I would have loved to meet Fr. Borj again after our first initial encounter. I would merely take note of those instances he would visit Fr. Dom but which schedule I am oftentimes not around the area. He was driving a Volkswagen and bragged about understanding how the machine works. I would have consulted him on the topic since I drive a vintage Volkswagen also. I could sense his interest in the prison service. He had after all the gait and the necessary physical attributes, a stereo type actually, of how a prison officer should look like. I could have oriented him further and given him interesting highlights of prison work which would make him a regular fixture of Davao Penal Colony. He could have been a good material who could write something about prison life.
In my first (and last) conference with Fr. Borj, although it was limited to only half an hour, I already felt that he was enjoying some anecdotes I would dish out about prison. Part of his seminarian out reach was spent also in jail ministry, hence it was never a hard decision for him to frequent prison if his schedule would allow it. According to his classmate, Fr. Dom, he would regularly participate in any prison related program like offering Mass in the prison camp and in the collective confession of prisoners every time there was a religious occasion.
Fr. Borj could have been a stand out chaplain in prison. I know. I have befriended and counted a lot of religious men who have spent their best years serving the prison community. My best friend in the prison service happens to be a priest, Msgr. Ernesto Espiridion. My best buddy in correctional administration is Msgr. Roberto Olaguer. There were former seminarians and now successful priests whom I once was their confidante, now Msgr. Rolando Basa and Rev. Fr. Rey Reloh. Not only Catholic priests are my best pals but also those in other sects, like Msgrl. Halley Barredo of the Philippine Independent Church and Rev. Pastor James Lee, a Korean. All prison chaplains were my immediate comrades, better than my peers in the prison security circuit. There was Rev. Fr. Ed Gutierez of Zamboanga, who is already retired. There was Rev. Fr. De Guia, and Jesuit prison volunteer priest, Rev. Fr. Ed Labao. There was Rev. Fr. Neil and all the chaplains of Iwahig Prison. Before my entry in the prison service, I was already a protégé of our parish priest in Project 2, Quezon City, Fr. Ed Ocampo, who brought me to Chess competition during my juvenile period. My former job prior to prison work, as college instructor was sustained by Msgr. San Jose. This could have been a little psychological fixation on my part since my father once upon a time was about to complete priesthood but world war II caught up with him while he was out during his regency. The seminaries, like all schools at that time were closed that was why my father merely retired in his home province and after the war, went back to the regular college. I could see the bearing of my father in Fr. Borj except that the latter was a big slab of a man. The similarity was also eerie and a bit imminent since my father suffered also from cirrhosis.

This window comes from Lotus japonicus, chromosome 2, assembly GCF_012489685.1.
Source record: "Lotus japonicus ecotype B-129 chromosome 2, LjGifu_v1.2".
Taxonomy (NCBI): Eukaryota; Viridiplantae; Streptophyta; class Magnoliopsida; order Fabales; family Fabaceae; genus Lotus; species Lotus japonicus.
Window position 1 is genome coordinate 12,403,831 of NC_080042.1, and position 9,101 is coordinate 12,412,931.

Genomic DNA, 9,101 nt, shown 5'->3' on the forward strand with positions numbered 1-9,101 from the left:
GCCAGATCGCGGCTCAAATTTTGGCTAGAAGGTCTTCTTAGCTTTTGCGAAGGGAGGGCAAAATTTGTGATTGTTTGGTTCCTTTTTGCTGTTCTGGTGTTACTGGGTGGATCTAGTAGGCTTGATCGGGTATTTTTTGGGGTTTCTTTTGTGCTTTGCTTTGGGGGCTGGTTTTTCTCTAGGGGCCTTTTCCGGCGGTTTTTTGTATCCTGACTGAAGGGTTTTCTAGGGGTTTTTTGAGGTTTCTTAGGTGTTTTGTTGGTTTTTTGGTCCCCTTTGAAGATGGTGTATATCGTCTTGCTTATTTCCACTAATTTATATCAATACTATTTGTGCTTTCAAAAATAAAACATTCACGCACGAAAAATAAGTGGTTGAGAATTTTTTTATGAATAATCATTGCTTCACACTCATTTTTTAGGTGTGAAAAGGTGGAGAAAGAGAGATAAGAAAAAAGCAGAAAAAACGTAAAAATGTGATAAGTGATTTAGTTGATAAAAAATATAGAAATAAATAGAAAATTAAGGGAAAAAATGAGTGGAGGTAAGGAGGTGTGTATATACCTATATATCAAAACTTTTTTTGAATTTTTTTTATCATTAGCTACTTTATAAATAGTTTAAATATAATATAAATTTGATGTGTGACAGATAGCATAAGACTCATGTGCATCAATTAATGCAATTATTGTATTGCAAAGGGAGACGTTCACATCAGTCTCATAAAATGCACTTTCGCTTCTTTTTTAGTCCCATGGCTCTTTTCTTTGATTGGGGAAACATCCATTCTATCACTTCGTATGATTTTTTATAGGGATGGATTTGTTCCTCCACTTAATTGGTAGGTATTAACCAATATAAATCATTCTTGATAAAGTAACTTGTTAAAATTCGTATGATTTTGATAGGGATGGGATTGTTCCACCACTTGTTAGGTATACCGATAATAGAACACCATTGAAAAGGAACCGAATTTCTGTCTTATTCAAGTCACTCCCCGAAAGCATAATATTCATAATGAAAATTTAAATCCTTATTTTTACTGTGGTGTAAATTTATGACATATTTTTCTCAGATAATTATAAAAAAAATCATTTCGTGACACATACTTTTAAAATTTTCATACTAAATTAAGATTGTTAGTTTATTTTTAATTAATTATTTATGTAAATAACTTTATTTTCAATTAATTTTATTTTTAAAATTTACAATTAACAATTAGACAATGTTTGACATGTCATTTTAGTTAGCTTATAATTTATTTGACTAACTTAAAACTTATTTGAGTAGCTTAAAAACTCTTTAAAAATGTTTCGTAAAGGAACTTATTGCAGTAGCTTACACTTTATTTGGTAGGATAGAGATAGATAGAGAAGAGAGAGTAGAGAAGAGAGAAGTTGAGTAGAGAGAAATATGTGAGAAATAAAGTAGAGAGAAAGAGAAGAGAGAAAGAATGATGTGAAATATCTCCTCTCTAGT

I was around when Fr. Borj’s final rites was con-celebrated by almost a hundred priests of Davao del Norte last October 15, 2011 at the Sto Nino Church of Panabo City. He may have been a simple priest in a nearby municipality but the number of those who attended his wake and final Mass was a revelation. Thousands sent him off. He may have befriended thousands of his constituencies in his short lived ministry but those were well deserved moments. And, I am proud to be one of them.